5. Boolaky, P., & Soobaroyen, T. (2017). Adoption of International Standards on Auditing (ISA): do institutional factors matter? International Journal of Auditing21 (1), 59–81.
  6. Carey, P., Subramaniam, N., & Ching, K.C. (2006). Internal Audit Outsourcing in Australia. Accounting & Finance46(1), 11–30.
  7. Chambers, R.F. (2014). Lessons Learned on the AUDIT TRAIL. The Institute of Internal Auditors Research Foundation.
  8. Christopher, J. (2019). The failure of internal audit: Monitoring gaps and a case for a new focus. Journal of Management Inquiry28(4), 472–483.
  9. De Zwaan, L., Stewart, J., & Subramaniam, N. (2011). Internal audit involvement in enterprise risk management. Managerial Auditing Journal, 586–604.
  10. Deloitte (2018). Forging Internal Audit’s path to greater impact and influence. Deloitte.
  11. Gordon, L.A., Loeb, M.P., & Tseng, C.Y. (2009). Enterprise risk management and firm performance: A contingency perspective. Journal of Accounting and Public Policy28(4), 301–327.
  12. Gramling, A.A., Maletta, M.J., Schneider, A., & Church, B.K. (2004). The role of the internal audit function in corporate governance: A synthesis of the extant internal auditing literature and directions for future research. Journal of Accounting literature23, 194.
  13. Hazaea, S.A., Tabash, M.I., Khatib, S.F., Zhu, J., & Al-Kuhali, A.A. (2020). The Impact of Internal Audit Quality on Financial Performance of Yemeni Commercial Banks: An Empirical Investigation. The Journal of Asian Finance, Economics and Business7(11), 867–875.
  14. Kryshkin, O. (2017). Nastolnaia kniga po vnutrennemu auditu: Riski i biznes-protsessy [The Handbook of Internal Auditing: Risks and Business Processes]. Moscow: Alpina Pablisher [in Russian].
  15. Lenz, R., & Hahn, U. (2015). A synthesis of the empirical internal audit effectiveness literature and new research opportunities. Managerial Auditing Journal.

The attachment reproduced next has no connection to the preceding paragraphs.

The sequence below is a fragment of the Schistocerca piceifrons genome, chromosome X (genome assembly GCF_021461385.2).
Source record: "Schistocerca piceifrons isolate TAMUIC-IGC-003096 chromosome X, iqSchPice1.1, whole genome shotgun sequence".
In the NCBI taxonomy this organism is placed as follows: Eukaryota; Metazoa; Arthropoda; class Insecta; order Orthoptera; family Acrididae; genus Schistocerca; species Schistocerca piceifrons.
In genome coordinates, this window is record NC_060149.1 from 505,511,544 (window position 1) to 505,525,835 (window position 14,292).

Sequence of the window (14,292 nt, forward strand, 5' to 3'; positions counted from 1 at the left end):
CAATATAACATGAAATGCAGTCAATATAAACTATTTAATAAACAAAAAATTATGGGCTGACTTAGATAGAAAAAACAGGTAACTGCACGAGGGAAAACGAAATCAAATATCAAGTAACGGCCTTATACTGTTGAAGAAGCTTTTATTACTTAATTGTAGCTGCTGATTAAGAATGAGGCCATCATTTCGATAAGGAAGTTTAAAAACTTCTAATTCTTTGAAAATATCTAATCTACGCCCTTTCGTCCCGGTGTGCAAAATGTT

16. McNamee, D., & McNamee, T. (1995). The transformation of internal auditing. Managerial Auditing Journal.
  17. Parkinson, M. (1999). Presenter at the Institute of Internal Auditors Educators Symposium, 20 October. Sydney, Australia.
  18. Plisova, A.B. (2017). Vnutrennii kontrol i audit dostupnosti i potokov debitorskoi zadolzhennosti [Internal control and audit of availability and flows of accounts receivable]. Upravlenie ekonomicheskimi sistemami: nauchnyi elektronnyi zhurnal — Management of economic systems: scientific electronic journal, 1(95), 1–9 [in Russian].
  19. Roussy, M. (2013). Internal auditors’ roles: From watchdogs to helpers and protectors of the top manager. Critical Perspectives on Accounting24(7-8), 550–571.
  20. Russell, J.P. (2007). The Internal Auditing Pocket Guide: Preparing, performing, reporting and follow-up. Quality Press.
  21. Spira, L.F., & Page, M. (2003). Risk management: The reinvention of internal control and the changing role of internal audit. Accounting, Auditing & Accountability Journal16(4), 640–661.
  22. The Institute of Internal Auditors Kazakhstan (n.d.). The Institute of Internal Auditors Kazakhstan. Retrieved from
  23. The Institute of internal auditors. (2004). Definition of Internal Auditing. Retrieved from The Institute of internal auditors. Auditing.aspx
  24. Yurist (2003). Zakon Respubliki Kazakhstan ot 13 maia 2003 goda № 415-II “Ob aktsionernykh obshchestvakh” (s izmeneniiami i dopolneniiami po sostoianiiu na 08.01.2022 g.) [Law of Republic of Kazakhstan of 13 May 2003 N 415-II “On Joint-Stock Companies” (as amended as of 08.01.2022)].;- 106&sdoc_params=text%3D%25D0%25B2%25D0%25BD%25D1%2583%25D1%2582%25D1%2580%25D0%25 B5%25D0%25BD%25D0%25BD%25D0%25B5%26mode%3Dindoc%26topic_id%3D1039594%26spos%3D1%2 6tSynonym%3D1%26tShort%3D1%26tSuffix% [in Russian].
Year: 2022
City: Karaganda
Category: Economy